FIG. 5 is an illustration of an exemplary computer system adapted according to embodiments of the present invention.

DETAILED DESCRIPTION OF THE INVENTION

FIG. 1 is an illustration of exemplary system 100, adapted according to one embodiment of the invention. System 100 includes communication unit 103, which is included in user interactive application 102. User interactive application 102 (and by extension, communication unit 103) are executed by program 101.

User interactive application 102 can be any kind of interactive application, including, for example, a World Wide Web page (“web page”), a RIA, or other kind of application. In these examples, a web page is usually based on HTML and may include interactive features provided through use of JAVA, available from Sun Microsystems, JAVASCRIPT™, available from Netscape, ACTIVE X™ controls, available from Microsoft corporation, and the like. RIAs generally make use of graphics, audio, video, and/or animation and often include FLASH®-based content (FLASH® is available from Adobe Systems Incorporated). Program 101 can be any kind of program that is operable to execute user interactive application 103. Examples include web browsers, such as INTERNET EXPLORER™ available from Microsoft Corporation, and media players, such as FLASH PLAYER™ (available as a browser plug-in and as a stand-alone program), available from Adobe Systems Incorporated, and the like.

Communication unit 103 is operable to establish a communication session with remote destination 104. Remote destination 104 may be another user-interactive application, a software-based phone, a hardware-based phone, a computer, and/or any kind of hardware/software combination that is operable to send and receive communications from communication unit 103. In this example, the communication session may include a VoIP call, a voice conference, a voice/video conference, a voice/video/data conference, and/or the like. In one example, establishing a communication session includes using Session Initiation Protocol (SIP) signaling to establish a VoIP call. However, other examples may include other protocols for establishing VoIP calls and, in fact, may use any technique now known or later developed to establish communication sessions, VoIP or otherwise.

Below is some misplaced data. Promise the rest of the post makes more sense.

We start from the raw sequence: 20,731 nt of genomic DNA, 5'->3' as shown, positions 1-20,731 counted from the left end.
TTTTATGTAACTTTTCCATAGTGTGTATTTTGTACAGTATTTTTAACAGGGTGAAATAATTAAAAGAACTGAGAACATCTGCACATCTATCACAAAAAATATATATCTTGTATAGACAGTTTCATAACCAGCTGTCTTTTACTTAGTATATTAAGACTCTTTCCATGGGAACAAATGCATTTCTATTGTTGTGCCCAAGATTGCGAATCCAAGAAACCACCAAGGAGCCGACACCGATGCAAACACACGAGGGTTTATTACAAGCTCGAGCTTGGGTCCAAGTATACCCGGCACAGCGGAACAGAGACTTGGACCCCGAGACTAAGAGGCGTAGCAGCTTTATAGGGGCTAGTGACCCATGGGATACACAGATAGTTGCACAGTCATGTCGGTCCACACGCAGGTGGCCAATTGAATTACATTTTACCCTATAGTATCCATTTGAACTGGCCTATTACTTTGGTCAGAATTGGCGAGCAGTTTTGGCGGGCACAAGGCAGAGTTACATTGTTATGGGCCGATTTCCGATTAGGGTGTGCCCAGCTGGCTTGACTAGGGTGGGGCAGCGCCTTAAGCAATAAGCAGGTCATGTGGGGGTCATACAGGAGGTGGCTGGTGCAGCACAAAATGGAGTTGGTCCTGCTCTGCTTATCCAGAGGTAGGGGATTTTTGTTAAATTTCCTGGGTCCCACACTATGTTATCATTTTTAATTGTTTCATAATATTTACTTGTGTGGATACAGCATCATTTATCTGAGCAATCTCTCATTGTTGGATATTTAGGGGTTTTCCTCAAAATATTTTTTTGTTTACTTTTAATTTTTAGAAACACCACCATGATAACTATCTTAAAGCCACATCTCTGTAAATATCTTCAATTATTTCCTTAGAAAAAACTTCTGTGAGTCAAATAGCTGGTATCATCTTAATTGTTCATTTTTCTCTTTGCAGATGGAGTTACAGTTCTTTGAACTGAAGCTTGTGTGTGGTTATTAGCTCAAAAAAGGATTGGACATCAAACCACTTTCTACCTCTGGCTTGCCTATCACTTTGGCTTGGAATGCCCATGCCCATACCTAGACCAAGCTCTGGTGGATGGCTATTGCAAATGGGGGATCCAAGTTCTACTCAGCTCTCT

Communication unit 103 is also adapted to control media streaming unit 105 through Inter-Process Communications (IPC). Examples of IPC mechanisms are described more fully below. In system 100, media streaming unit 105 is a process separate from communication unit 103 and outside of program 101. Examples of controlling the media streaming include, for example, directing media streaming unit 105 to receive audio data coming from a microphone and to stream that data to a particular network address and also directing media streaming unit 105 to listen to a specific IP address and to deliver the received audio information to speakers.

In some examples, the components of system 100 are entirely software-based; however embodiments of the invention are not so limited. In fact alternative embodiments may be based in hardware or a combination of hardware and software.

FIG. 2 is an illustration of exemplary system 200 adapted according to one embodiment of the invention. System 200 is an example architecture for a real-time VoIP softphone that includes communication unit 103. Communication unit 103 and media streaming engine 210 together constitute a VoIP softphone that is accessible to an end-user through a user interactive application.

In this example, communication unit 103 is deployed to the user in a user interactive application. In one embodiment, the user interactive application can be a web page with a FLASH®-based banner advertisement therein, and communication unit 103 is included in the banner advertisement. When the user selects (e.g., clicks on) the banner advertisement, the selection acts as a command for communication unit 103 to establish a VoIP call to the advertiser. In such an example, the banner advertisement performs at least two functions: 1) as a deployment mechanism for Communication unit 103, and 2) as a User Interface (UI) for communication unit 103.